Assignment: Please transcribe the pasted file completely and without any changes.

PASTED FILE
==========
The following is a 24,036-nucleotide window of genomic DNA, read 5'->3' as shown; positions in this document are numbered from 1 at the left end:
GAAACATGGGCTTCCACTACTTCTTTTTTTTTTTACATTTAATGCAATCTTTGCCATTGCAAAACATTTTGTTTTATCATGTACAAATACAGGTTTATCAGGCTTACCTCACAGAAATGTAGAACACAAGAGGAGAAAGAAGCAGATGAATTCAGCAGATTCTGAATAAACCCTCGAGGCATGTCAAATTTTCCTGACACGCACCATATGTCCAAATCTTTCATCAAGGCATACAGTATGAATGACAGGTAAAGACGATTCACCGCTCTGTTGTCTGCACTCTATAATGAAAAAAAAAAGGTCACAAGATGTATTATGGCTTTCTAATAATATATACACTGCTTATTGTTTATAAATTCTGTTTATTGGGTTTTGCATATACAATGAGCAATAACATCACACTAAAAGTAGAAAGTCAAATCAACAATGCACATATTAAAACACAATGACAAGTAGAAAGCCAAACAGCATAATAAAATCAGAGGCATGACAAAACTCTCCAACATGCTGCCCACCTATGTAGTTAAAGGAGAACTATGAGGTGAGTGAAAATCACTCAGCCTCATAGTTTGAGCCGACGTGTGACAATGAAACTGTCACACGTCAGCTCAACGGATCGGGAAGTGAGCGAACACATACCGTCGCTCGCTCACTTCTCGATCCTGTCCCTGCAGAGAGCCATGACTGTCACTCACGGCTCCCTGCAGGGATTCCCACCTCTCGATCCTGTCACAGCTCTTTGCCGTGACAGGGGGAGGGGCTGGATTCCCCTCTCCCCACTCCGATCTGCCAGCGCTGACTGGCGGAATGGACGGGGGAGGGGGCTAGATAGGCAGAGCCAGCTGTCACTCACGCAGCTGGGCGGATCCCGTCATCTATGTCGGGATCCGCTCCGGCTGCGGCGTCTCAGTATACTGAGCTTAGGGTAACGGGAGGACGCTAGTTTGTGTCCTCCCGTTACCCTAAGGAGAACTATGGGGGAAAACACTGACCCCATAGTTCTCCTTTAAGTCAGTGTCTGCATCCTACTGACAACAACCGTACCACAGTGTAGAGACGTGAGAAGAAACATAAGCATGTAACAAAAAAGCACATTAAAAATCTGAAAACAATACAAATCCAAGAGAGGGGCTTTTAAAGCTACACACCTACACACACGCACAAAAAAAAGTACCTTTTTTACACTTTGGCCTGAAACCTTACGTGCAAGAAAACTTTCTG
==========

The following is a 24,036-nucleotide window of genomic DNA, read 5'->3' as shown; positions in this document are numbered from 1 at the left end:
GAAACATGGGCTTCCACTACTTCTTTTTTTTTTTACATTTAATGCAATCTTTGCCATTGCAAAACATTTTGTTTTATCATGTACAAATACAGGTTTATCAGGCTTACCTCACAGAAATGTAGAACACAAGAGGAGAAAGAAGCAGATGAATTCAGCAGATTCTGAATAAACCCTCGAGGCATGTCAAATTTTCCTGACACGCACCATATGTCCAAATCTTTCATCAAGGCATACAGTATGAATGACAGGTAAAGACGATTCACCGCTCTGTTGTCTGCACTCTATAATGAAAAAAAAAAGGTCACAAGATGTATTATGGCTTTCTAATAATATATACACTGCTTATTGTTTATAAATTCTGTTTATTGGGTTTTGCATATACAATGAGCAATAACATCACACTAAAAGTAGAAAGTCAAATCAACAATGCACATATTAAAACACAATGACAAGTAGAAAGCCAAACAGCATAATAAAATCAGAGGCATGACAAAACTCTCCAACATGCTGCCCACCTATGTAGTTAAAGGAGAACTATGAGGTGAGTGAAAATCACTCAGCCTCATAGTTTGAGCCGACGTGTGACAATGAAACTGTCACACGTCAGCTCAACGGATCGGGAAGTGAGCGAACACATACCGTCGCTCGCTCACTTCTCGATCCTGTCCCTGCAGAGAGCCATGACTGTCACTCACGGCTCCCTGCAGGGATTCCCACCTCTCGATCCTGTCACAGCTCTTTGCCGTGACAGGGGGAGGGGCTGGATTCCCCTCTCCCCACTCCGATCTGCCAGCGCTGACTGGCGGAATGGACGGGGGAGGGGGCTAGATAGGCAGAGCCAGCTGTCACTCACGCAGCTGGGCGGATCCCGTCATCTATGTCGGGATCCGCTCCGGCTGCGGCGTCTCAGTATACTGAGCTTAGGGTAACGGGAGGACGCTAGTTTGTGTCCTCCCGTTACCCTAAGGAGAACTATGGGGGAAAACACTGACCCCATAGTTCTCCTTTAAGTCAGTGTCTGCATCCTACTGACAACAACCGTACCACAGTGTAGAGACGTGAGAAGAAACATAAGCATGTAACAAAAAAGCACATTAAAAATCTGAAAACAATACAAATCCAAGAGAGGGGCTTTTAAAGCTACACACCTACACACACGCACAAAAAAAAGTACCTTTTTTACACTTTGGCCTGAAACCTTACGTGCAAGAAAACTTTCTG